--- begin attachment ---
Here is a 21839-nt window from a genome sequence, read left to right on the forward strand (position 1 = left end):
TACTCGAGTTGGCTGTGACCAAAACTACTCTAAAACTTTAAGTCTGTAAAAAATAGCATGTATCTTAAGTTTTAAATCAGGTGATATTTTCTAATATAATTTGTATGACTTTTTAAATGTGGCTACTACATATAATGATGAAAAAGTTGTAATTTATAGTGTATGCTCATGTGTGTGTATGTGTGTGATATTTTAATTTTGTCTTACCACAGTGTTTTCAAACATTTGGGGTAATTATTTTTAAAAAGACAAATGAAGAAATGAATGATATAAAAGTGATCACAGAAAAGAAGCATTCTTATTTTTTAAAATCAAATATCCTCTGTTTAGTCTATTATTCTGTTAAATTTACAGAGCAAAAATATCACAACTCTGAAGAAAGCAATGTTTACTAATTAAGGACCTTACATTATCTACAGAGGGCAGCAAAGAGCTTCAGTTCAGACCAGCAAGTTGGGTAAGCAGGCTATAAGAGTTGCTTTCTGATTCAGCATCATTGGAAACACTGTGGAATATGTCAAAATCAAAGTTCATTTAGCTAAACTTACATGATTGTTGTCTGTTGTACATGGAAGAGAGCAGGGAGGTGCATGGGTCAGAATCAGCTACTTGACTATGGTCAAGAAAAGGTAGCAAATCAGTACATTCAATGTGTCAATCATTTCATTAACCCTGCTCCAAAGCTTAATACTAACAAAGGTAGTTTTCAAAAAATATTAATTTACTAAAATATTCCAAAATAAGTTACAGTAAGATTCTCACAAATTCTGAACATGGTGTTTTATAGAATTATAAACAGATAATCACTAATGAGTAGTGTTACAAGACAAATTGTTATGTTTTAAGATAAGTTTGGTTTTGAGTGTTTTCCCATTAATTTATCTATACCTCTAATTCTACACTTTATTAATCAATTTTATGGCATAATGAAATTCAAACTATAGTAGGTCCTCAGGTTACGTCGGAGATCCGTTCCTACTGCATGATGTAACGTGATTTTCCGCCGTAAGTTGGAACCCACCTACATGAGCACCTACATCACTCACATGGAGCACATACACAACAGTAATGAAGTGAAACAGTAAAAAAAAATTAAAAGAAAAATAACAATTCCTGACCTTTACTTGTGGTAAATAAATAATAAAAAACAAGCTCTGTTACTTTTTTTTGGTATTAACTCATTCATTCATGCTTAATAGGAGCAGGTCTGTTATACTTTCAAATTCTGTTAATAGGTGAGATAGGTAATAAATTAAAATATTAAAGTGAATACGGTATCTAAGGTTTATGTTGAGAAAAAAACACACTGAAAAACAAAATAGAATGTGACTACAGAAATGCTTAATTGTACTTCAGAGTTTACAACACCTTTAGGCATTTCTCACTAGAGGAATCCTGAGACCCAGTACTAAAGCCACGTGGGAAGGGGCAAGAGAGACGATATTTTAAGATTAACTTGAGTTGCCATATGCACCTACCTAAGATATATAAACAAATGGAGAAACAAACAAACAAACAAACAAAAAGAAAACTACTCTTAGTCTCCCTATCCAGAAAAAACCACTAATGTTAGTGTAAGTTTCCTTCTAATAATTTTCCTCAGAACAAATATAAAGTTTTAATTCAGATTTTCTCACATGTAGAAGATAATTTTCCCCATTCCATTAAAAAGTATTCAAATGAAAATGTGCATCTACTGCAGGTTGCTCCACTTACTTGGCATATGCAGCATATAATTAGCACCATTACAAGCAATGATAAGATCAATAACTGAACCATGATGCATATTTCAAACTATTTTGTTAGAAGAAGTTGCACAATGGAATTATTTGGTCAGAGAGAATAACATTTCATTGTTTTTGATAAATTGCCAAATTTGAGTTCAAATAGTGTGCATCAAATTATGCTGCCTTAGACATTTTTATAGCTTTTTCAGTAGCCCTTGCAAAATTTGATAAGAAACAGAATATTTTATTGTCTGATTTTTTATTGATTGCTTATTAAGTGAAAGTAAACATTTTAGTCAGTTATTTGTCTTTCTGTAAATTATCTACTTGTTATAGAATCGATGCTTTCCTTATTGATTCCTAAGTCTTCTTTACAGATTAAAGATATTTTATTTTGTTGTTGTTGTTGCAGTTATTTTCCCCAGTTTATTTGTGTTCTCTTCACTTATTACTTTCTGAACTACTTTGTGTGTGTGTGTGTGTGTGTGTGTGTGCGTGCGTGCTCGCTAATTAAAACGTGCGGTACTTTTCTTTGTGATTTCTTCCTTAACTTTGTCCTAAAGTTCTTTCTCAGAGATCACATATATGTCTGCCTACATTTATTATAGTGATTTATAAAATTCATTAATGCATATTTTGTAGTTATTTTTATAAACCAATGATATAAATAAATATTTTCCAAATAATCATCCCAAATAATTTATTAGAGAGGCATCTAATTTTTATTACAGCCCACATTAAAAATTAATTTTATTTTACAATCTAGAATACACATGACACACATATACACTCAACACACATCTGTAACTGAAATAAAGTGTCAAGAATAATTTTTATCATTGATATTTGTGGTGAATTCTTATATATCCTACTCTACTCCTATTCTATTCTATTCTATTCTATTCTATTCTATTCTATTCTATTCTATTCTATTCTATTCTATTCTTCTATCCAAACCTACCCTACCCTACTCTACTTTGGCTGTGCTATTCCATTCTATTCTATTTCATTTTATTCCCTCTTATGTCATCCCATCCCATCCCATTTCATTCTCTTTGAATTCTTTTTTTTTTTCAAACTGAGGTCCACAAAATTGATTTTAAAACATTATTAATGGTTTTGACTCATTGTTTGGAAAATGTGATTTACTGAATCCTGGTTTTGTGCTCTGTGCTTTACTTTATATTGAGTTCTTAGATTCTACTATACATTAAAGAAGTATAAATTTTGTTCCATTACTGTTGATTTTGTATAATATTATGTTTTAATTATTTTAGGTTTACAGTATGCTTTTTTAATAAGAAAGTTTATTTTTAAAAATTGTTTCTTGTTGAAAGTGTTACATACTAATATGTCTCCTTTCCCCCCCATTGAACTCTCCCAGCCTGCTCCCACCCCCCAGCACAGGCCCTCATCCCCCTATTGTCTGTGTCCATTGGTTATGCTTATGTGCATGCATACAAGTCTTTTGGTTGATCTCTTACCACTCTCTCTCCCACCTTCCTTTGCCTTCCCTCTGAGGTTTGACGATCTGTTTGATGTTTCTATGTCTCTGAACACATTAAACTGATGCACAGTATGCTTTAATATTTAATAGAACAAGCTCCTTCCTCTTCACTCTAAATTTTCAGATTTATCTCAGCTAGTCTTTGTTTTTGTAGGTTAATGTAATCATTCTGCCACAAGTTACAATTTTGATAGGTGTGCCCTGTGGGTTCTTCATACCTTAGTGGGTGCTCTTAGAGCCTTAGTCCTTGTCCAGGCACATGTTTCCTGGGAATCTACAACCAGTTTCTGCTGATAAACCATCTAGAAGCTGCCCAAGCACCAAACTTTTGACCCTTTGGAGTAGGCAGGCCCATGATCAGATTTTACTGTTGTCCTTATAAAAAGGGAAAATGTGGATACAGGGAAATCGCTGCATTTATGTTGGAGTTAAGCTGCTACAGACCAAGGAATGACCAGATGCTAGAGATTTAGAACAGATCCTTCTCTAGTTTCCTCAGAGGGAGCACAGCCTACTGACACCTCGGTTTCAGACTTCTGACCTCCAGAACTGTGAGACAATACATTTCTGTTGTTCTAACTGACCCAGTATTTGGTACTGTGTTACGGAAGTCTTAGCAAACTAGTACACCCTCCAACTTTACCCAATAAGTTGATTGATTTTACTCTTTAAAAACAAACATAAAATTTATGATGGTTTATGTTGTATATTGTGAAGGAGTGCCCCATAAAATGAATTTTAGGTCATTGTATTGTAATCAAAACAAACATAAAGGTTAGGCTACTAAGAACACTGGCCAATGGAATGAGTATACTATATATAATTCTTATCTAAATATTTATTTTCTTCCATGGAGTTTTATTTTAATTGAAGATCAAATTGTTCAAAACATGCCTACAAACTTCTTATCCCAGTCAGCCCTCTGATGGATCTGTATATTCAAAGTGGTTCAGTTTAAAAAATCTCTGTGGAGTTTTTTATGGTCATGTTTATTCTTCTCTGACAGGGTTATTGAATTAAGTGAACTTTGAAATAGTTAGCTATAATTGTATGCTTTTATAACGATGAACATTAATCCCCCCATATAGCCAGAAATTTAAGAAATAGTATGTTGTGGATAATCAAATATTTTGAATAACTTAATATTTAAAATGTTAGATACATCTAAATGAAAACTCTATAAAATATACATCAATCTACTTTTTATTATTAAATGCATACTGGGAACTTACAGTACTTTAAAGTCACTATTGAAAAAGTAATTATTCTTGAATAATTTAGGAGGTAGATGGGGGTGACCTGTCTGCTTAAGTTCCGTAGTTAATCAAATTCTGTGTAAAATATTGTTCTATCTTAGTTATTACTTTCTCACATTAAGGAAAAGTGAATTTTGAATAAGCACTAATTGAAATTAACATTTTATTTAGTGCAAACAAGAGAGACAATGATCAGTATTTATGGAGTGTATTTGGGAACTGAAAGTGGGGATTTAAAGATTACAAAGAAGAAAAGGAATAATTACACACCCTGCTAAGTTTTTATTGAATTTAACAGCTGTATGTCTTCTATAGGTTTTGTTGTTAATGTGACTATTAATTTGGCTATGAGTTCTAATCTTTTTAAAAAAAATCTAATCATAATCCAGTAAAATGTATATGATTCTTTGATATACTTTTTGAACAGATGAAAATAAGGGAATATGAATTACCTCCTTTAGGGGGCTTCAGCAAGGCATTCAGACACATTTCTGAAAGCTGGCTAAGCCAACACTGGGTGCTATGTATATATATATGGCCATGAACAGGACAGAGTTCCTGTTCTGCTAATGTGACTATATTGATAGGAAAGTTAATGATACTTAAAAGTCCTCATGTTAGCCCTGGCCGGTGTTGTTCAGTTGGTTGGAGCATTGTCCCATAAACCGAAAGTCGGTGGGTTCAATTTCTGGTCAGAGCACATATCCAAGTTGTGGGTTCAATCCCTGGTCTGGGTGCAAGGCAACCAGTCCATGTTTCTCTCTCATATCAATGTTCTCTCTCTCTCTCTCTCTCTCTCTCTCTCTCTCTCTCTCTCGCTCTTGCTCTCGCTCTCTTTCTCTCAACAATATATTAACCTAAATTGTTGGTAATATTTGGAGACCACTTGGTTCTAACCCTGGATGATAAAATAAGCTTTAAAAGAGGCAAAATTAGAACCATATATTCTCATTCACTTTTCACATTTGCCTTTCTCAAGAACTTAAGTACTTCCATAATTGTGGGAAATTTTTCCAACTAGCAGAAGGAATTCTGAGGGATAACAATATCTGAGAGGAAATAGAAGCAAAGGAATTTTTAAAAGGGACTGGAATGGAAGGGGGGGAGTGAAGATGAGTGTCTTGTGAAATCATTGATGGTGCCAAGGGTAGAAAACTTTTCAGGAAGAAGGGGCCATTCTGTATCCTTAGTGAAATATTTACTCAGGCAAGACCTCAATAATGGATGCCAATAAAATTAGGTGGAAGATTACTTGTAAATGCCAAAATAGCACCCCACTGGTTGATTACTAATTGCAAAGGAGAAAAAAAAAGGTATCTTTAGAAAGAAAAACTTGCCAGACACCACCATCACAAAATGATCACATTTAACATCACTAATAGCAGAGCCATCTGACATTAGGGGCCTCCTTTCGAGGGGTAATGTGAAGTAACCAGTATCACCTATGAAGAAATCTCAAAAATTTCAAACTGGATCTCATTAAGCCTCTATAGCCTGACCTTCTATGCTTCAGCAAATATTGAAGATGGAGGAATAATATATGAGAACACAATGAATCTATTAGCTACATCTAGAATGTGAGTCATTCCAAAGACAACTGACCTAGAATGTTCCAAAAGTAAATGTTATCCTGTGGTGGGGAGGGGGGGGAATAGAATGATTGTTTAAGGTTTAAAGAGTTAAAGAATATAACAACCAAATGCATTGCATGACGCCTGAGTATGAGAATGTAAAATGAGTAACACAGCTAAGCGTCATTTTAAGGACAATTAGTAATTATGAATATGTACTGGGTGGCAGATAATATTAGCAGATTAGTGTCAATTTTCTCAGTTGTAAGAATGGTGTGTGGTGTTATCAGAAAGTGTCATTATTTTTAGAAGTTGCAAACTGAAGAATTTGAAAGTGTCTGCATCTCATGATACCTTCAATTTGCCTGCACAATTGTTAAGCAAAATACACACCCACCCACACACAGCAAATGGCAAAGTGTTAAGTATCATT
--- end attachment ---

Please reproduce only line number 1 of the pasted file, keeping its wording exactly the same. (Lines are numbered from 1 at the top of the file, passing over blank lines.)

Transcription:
Here is a 21839-nt window from a genome sequence, read left to right on the forward strand (position 1 = left end):